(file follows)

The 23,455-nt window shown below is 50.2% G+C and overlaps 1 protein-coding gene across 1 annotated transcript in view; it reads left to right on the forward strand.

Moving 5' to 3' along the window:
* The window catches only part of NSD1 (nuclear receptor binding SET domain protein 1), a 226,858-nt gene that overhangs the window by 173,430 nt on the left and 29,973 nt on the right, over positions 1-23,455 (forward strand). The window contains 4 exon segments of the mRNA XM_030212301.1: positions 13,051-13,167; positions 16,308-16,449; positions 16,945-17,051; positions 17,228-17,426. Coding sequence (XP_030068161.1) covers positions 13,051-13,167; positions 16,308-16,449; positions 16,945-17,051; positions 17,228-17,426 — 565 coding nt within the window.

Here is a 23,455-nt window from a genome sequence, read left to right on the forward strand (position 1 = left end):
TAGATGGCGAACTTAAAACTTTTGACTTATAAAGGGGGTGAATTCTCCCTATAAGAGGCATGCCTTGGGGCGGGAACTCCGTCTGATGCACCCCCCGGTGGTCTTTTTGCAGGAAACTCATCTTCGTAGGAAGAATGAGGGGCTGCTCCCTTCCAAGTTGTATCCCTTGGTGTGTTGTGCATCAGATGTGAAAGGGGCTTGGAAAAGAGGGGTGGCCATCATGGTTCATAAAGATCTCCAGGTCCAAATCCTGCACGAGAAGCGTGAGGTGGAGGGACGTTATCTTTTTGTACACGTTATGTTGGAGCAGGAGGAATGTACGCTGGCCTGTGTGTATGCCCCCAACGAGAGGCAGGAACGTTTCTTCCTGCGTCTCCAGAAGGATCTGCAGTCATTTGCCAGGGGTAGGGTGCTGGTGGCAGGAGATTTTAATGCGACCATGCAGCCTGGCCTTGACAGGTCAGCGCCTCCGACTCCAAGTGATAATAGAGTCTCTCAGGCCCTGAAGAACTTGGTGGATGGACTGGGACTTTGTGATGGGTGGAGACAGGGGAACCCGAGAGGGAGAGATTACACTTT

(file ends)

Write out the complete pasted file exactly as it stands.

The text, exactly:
The 23,455-nt window shown below is 50.2% G+C and overlaps 1 protein-coding gene across 1 annotated transcript in view; it reads left to right on the forward strand.

Moving 5' to 3' along the window:
* The window catches only part of NSD1 (nuclear receptor binding SET domain protein 1), a 226,858-nt gene that overhangs the window by 173,430 nt on the left and 29,973 nt on the right, over positions 1-23,455 (forward strand). The window contains 4 exon segments of the mRNA XM_030212301.1: positions 13,051-13,167; positions 16,308-16,449; positions 16,945-17,051; positions 17,228-17,426. Coding sequence (XP_030068161.1) covers positions 13,051-13,167; positions 16,308-16,449; positions 16,945-17,051; positions 17,228-17,426 — 565 coding nt within the window.

Here is a 23,455-nt window from a genome sequence, read left to right on the forward strand (position 1 = left end):
TAGATGGCGAACTTAAAACTTTTGACTTATAAAGGGGGTGAATTCTCCCTATAAGAGGCATGCCTTGGGGCGGGAACTCCGTCTGATGCACCCCCCGGTGGTCTTTTTGCAGGAAACTCATCTTCGTAGGAAGAATGAGGGGCTGCTCCCTTCCAAGTTGTATCCCTTGGTGTGTTGTGCATCAGATGTGAAAGGGGCTTGGAAAAGAGGGGTGGCCATCATGGTTCATAAAGATCTCCAGGTCCAAATCCTGCACGAGAAGCGTGAGGTGGAGGGACGTTATCTTTTTGTACACGTTATGTTGGAGCAGGAGGAATGTACGCTGGCCTGTGTGTATGCCCCCAACGAGAGGCAGGAACGTTTCTTCCTGCGTCTCCAGAAGGATCTGCAGTCATTTGCCAGGGGTAGGGTGCTGGTGGCAGGAGATTTTAATGCGACCATGCAGCCTGGCCTTGACAGGTCAGCGCCTCCGACTCCAAGTGATAATAGAGTCTCTCAGGCCCTGAAGAACTTGGTGGATGGACTGGGACTTTGTGATGGGTGGAGACAGGGGAACCCGAGAGGGAGAGATTACACTTT